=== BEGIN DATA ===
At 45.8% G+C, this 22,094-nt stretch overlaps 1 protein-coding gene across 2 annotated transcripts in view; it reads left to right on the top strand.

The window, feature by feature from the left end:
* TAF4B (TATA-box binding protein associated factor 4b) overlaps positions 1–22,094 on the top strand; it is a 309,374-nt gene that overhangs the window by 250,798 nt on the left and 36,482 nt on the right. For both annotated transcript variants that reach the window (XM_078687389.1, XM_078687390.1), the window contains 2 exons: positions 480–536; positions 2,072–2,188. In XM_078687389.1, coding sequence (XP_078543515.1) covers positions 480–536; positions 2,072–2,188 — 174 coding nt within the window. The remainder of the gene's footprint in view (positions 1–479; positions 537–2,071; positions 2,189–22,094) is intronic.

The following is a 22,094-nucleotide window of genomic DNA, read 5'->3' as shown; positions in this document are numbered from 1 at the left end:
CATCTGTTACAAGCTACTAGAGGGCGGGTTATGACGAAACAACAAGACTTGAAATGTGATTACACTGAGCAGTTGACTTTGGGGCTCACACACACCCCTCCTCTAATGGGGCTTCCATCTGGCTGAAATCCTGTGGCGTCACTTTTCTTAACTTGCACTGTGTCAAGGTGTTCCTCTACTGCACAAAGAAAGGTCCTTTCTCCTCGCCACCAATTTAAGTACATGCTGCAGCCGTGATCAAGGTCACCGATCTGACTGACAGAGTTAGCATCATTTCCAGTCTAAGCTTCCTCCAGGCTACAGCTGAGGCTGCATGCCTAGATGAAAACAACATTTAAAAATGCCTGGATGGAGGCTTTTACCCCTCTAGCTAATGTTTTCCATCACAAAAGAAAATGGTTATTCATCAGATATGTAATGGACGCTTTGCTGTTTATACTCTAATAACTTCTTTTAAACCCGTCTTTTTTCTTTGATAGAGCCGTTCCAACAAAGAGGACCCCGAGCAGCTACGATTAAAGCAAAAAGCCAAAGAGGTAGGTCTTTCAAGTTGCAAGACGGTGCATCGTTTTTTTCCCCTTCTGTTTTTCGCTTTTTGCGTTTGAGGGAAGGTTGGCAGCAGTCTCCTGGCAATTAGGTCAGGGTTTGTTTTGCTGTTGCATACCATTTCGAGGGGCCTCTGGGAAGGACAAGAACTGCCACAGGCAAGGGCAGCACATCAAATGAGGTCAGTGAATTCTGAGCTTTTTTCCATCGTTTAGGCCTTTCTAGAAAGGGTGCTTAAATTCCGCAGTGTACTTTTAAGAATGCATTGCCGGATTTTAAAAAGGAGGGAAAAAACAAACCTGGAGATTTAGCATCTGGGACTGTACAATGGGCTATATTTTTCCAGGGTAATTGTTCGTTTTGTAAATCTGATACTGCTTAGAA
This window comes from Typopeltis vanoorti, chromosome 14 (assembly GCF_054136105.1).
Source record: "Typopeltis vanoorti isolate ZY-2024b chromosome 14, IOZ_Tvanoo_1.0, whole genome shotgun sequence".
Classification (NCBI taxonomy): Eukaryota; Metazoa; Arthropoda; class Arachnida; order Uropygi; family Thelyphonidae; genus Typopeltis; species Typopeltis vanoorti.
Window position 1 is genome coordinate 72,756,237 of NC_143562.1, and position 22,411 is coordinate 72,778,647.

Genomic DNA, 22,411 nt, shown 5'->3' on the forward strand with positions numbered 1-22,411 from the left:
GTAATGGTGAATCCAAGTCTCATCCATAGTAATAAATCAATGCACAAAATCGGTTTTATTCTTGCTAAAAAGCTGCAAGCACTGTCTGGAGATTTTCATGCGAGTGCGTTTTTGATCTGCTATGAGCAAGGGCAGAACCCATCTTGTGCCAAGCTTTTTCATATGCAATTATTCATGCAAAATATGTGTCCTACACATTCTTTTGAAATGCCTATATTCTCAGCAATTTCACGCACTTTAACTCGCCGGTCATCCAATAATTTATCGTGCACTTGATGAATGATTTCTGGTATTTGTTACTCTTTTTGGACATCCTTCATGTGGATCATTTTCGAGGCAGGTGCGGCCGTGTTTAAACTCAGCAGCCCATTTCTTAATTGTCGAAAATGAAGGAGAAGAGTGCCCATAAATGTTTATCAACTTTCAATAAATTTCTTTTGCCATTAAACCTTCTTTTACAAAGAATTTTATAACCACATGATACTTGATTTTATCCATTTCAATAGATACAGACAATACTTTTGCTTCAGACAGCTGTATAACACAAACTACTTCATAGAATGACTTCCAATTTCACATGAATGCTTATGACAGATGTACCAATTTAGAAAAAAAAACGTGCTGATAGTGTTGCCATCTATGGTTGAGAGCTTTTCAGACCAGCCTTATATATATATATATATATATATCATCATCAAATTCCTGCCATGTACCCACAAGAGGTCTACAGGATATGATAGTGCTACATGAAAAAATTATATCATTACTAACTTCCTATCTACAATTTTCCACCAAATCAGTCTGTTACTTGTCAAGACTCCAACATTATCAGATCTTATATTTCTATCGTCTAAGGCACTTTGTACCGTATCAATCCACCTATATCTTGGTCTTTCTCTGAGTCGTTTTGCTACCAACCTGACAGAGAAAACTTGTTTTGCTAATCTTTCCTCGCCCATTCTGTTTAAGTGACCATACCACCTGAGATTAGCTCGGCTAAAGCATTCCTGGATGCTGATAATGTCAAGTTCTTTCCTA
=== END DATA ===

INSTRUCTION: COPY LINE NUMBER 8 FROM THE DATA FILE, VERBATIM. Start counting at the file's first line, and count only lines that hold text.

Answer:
Classification (NCBI taxonomy): Eukaryota; Metazoa; Arthropoda; class Arachnida; order Uropygi; family Thelyphonidae; genus Typopeltis; species Typopeltis vanoorti.